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Why You Need to Be Nice to People

Being nice to employees and co-workers isn't just good karma, it's good for business. Here's why.
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Ever since Bob Sutton wrote The No Asshole Rule, there's been a pretty broad movement underway to eradicate dysfunctional jerks from the workplace. I've got a problem with that for a number of reasons.

1. Judging character is entirely subjective. Beauty is in the eye of the beholder. So are most human attributes. And different business cultures accept different types of behavior.

2. Everyone's a jerk sometimes. Even you.

3. Jerks have a right to work too. And they can be great workers. Bosses, too.

All that said, there are lots of very good reasons why, all things being equal, you should at least try to be nice to people, especially in this era of social media and political correctness.

Now, don't get me wrong. I'm not saying you should be a pushover, a doormat, weak, or any other negative quality that people often associate with being nice. You can be a fierce competitor, a strong leader who fights to win and takes no prisoners, and still be nice. Fair. Professional.

And you should, because it's good for your career and your business. Not only that, but it'll probably make you happier, too. Here's why.

Everybody's watching and it lasts a lifetime. Let's face it; when you act like a jerk, you look and sound like a jerk. In the past, folks had to personally see or hear you behaving that way. Now, your behavior can be captured and immortalized for all the world to see forever and ever on video, email, text messages, whatever. Once it's posted on the Internet, it never goes away.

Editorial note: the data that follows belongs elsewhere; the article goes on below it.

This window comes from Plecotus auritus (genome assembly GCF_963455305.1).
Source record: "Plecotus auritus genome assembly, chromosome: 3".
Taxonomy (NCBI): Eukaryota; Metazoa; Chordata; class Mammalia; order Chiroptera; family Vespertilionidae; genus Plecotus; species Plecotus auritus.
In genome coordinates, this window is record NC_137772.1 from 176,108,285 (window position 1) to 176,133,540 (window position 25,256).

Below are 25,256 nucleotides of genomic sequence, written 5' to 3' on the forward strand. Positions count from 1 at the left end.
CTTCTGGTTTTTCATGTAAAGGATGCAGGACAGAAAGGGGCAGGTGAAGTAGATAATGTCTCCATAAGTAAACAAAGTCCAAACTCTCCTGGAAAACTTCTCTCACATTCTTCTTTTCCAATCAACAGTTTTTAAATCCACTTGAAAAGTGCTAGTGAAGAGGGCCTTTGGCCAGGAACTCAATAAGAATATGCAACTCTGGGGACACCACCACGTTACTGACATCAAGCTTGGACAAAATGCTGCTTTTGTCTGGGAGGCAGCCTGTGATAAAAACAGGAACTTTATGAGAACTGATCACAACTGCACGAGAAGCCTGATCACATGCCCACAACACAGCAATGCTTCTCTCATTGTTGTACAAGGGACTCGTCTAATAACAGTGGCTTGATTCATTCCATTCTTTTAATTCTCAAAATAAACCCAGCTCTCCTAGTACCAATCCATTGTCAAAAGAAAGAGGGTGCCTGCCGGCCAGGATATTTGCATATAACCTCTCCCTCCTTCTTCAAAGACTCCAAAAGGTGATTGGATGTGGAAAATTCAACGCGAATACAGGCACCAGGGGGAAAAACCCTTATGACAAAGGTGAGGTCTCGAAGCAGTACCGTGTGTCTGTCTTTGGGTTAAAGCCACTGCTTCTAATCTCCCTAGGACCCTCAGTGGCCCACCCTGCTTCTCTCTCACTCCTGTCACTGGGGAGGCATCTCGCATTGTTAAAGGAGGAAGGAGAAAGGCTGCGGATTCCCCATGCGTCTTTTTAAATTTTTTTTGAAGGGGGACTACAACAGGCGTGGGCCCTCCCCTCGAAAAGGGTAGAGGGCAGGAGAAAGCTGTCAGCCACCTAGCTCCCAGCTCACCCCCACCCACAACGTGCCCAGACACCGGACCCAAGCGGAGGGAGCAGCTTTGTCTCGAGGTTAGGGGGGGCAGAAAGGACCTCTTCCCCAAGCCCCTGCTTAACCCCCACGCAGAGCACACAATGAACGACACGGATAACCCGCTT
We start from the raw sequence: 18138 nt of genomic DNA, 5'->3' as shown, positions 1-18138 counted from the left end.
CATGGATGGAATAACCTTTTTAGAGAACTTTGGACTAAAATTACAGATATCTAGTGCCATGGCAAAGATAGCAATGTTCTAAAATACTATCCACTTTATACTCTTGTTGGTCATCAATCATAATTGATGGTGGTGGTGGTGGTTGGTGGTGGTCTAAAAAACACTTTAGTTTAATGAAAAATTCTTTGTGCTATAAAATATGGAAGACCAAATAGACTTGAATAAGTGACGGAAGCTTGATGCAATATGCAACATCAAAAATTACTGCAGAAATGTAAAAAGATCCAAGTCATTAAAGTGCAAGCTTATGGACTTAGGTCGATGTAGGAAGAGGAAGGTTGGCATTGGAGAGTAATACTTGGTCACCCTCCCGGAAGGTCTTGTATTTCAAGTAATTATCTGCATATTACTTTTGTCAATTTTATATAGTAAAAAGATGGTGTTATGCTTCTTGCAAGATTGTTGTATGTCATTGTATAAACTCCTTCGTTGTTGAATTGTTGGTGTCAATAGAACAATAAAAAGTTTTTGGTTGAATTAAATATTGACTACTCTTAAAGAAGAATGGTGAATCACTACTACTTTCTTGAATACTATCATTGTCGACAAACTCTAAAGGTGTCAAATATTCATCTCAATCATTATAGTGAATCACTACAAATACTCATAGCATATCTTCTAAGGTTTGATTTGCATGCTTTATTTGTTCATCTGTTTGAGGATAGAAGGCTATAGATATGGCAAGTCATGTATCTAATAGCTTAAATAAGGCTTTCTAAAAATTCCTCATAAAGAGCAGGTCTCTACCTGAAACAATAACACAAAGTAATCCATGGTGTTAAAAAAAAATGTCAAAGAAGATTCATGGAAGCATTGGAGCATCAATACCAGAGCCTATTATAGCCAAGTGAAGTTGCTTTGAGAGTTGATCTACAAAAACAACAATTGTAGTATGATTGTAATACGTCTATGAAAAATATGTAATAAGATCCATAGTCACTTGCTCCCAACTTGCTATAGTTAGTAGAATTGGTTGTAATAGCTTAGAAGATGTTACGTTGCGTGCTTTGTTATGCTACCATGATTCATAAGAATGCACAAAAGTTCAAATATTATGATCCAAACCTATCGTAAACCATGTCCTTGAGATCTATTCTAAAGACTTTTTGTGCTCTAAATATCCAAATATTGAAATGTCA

It motivates, empowers, and inspires people. If you're an abusive, egotistical, controlling maniac, it really turns people off. That can't be good for team effectiveness and productivity. On the flipside, positive qualities like being fair and respectful aren't just endearing, they're good leadership qualities, as well.

Business is all about relationships. Business is about transactions, and every transaction has a buyer and a seller. That's a relationship. And relationships are impacted by behavior. Good behavior means good relationships. Bad behavior, well, you get the idea.

Every company exists in a cooperative ecosystem. We work in a complex business world where every company relies on infrastructure, distribution, outsourcing, marketing channels--all sorts of partnerships. And every company has choices of who to work with. If you're a jerk, someone you need may choose to partner with one of your many competitors instead of you.

Networking spells opportunity. Networking and schmoozing have always been critical for recruiting, partnerships, relationships, and gaining exposure to new opportunities. But in the era of social networks, they're even more important than ever. It helps if you've got a genuine sense of humor, humility, and perhaps some other attractive traits.

Karma: It's not just for the afterlife. When we see someone behaving badly, we often ask, "How can he do that? How can he live with himself?" Well, we're not always aware of how we appear to others. We all compartmentalize things we really don't want to be consciously aware of. But here's the thing. On some subconscious level, we usually are aware of what we do. And it sticks with us. Bad behavior doesn't just come back to haunt us. It haunts us in real time, as well. You're just not aware of it.

You're better off finding out sooner rather than later. We're not all as self-aware as we'd like to be. Some of us see ourselves very differently from how others see us. If you're not sure how others perceive your behavior, you're better off finding out now while you still have time to do something about it, don't you think?

Last updated: Mar 21, 2013

STEVE TOBAK | Columnist

Steve Tobak is a management consultant, an executive coach, and a former senior executive of the technology industry. He's managing partner of Invisor Consulting, a Silicon Valley-based strategy consulting firm. Contact Tobak; follow him on Facebook, Twitter, or LinkedIn.

The opinions expressed here by Inc.com columnists are their own, not those of Inc.com.



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